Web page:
Visually, Sdorica is one of the most beautiful F2P games I’ve seen, but I’m not surprised since this is Rayark, after all. Sdorica has a heavily anime-inspired art style that JRPG fans will appreciate. The game is packed with anime cutscenes that reveal the story in each chapter, and the character sprites during gameplay are rather cute and “kawaii,” as they say. The character renderings for gacha pulls and portraits are incredibly stylized and detailed, and the game world is stunning, no matter what quest you’re doing. Animations are smooth and fluid during scenes and gameplay, and I didn’t have many issues with choppy frame rates on my iPhone 8 Plus. However, I did notice that there’s a bit of a lag when going through the menus, and there’s more loading screens than I’d like.
Aside from art and gameplay, one of the other reasons I enjoyed playing JRPGs back in the day was for the soundtracks. Sdorica has a whimsical and atmospheric soundtrack that fits in with the entire fantasy theme, and helps set up the mood and tone of each story chapter. It’s a delightful soundtrack to listen to, so I recommend using earbuds to be fully immersed. Sdorica also features Japanese voice acting for the spoken dialogue, which I enjoyed. All of this put together makes Sdorica feel like a triple-A title, which is surprising since it’s free and quite frankly, packed with content.
When you start up Sdorica, you may have to download some game data before you’re able to dive in. This can take a few minutes depending on your connection speed, but it’s well worth it. Sdorica features a tutorial in the beginning that walks you through the ropes of how the game works, and new element menus, but once you get started, it’s hard to stop. Plus, that game data download is pretty large because there’s a ton of content available from the get-go, and the best part is that there is no energy system. Yes, you can play this game as much as you want during each session without having to worry about running out of energy and timers. For a free-to-play game, that’s pretty much unheard of.
Most of your time will probably be spent in Sdorica’s story mode, but there are special events, abiiity and training quests, and region exploration missions. However, regardless of which mode you play, the setup is still the same. You pick your team from your available roster (characters can be unlocked through the story or earned from gacha pulls), and then head into battle. Each stage consists of about three waves of enemies that you must defeat before the stage is cleared. While it sounds easy, Sdorica’s unique gameplay mechanic breathes some fresh life into the tried-and-true turn-based formula.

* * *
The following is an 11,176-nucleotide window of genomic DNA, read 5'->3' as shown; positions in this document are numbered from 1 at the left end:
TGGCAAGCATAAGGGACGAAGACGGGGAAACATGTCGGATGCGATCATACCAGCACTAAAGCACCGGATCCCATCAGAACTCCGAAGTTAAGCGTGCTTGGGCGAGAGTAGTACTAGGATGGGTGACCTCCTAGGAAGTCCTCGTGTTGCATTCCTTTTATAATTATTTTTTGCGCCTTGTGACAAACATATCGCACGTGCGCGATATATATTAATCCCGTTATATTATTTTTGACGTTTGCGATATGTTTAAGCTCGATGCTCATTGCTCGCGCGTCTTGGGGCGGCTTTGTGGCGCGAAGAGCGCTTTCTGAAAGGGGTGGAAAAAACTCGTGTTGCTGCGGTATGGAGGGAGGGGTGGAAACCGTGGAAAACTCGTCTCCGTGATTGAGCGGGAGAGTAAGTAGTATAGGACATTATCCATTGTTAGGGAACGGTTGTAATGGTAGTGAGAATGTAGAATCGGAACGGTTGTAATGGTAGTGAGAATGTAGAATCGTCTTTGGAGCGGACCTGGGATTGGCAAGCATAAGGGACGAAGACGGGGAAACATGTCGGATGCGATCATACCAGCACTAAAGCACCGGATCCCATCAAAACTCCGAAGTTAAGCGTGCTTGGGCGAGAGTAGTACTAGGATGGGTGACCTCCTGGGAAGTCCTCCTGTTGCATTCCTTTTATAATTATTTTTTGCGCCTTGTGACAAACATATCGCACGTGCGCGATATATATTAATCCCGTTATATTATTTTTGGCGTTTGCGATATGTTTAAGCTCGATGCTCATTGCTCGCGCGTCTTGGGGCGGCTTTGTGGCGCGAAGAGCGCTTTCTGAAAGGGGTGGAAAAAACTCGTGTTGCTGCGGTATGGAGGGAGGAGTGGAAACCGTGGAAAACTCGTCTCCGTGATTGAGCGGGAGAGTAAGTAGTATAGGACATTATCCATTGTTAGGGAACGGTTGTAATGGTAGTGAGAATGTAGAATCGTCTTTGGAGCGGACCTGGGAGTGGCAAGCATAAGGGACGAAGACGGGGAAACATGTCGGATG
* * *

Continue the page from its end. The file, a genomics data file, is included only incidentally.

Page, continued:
Each character in your roster may only be assigned to one of three positions in battle. When you tap on the spot you want to fill, it shows you which characters can go there. Sometimes though, like in certain story and event missions, certain characters must take part, so that slot becomes locked. But if there’s no lock, then you’re free to choose who you like.
Sdorica’s roster is a mix of magic users, damage dealers, and tanks. So ideally, the magic users go in the back, the damage dealers in the middle, and the tanks up in the front lines. You can even have up to two advisors, which are extra slots for a character but they just have unique advisor abilities, rather than take part in the battles themselves.
Battle in Sdorica is an interesting mashup of turn-based RPG combat and match-three puzzle. At the bottom of the screen will be two rows of colored orbs (white, purple, and orange). You can tap on a single orb or gather up two or four (in a square formation) with a swiping gesture to have one of your team members perform an action. The action depends on who you’re using, but actions are always a melee or magic attack, support moves, or healing. Before you make a match, the game tells you who will do the action and what they’ll be doing.
Enemies have number counters on them — this is the number of moves you can make before they attack. Sometimes they’ll also have unique traits or abilities, and you can view this information by long-pressing on them. If an ally falls in battle, don’t worry — you can still resurrect them by getting enough resurrection orbs. But you won’t lose them permanently, thankfully, and they still get experience if you win.
Once you clear out all of the waves, then that quest is cleared and you’ll get your loot. Each completed stage nets experience for your team members, as well as your own Watcher level. There may be other rewards, such as character minerals for evolving them, crystals (premium currency), or soul energy.
The Soul Energy is what you need to “invest” in your roster, raising their level up to become more potent in battle. If you have all of the required materials, you’re able to “resonate” them, which means evolving into their next form. The crystals are used for the “infuse” section, where you can take a chance with character pulls or get materials.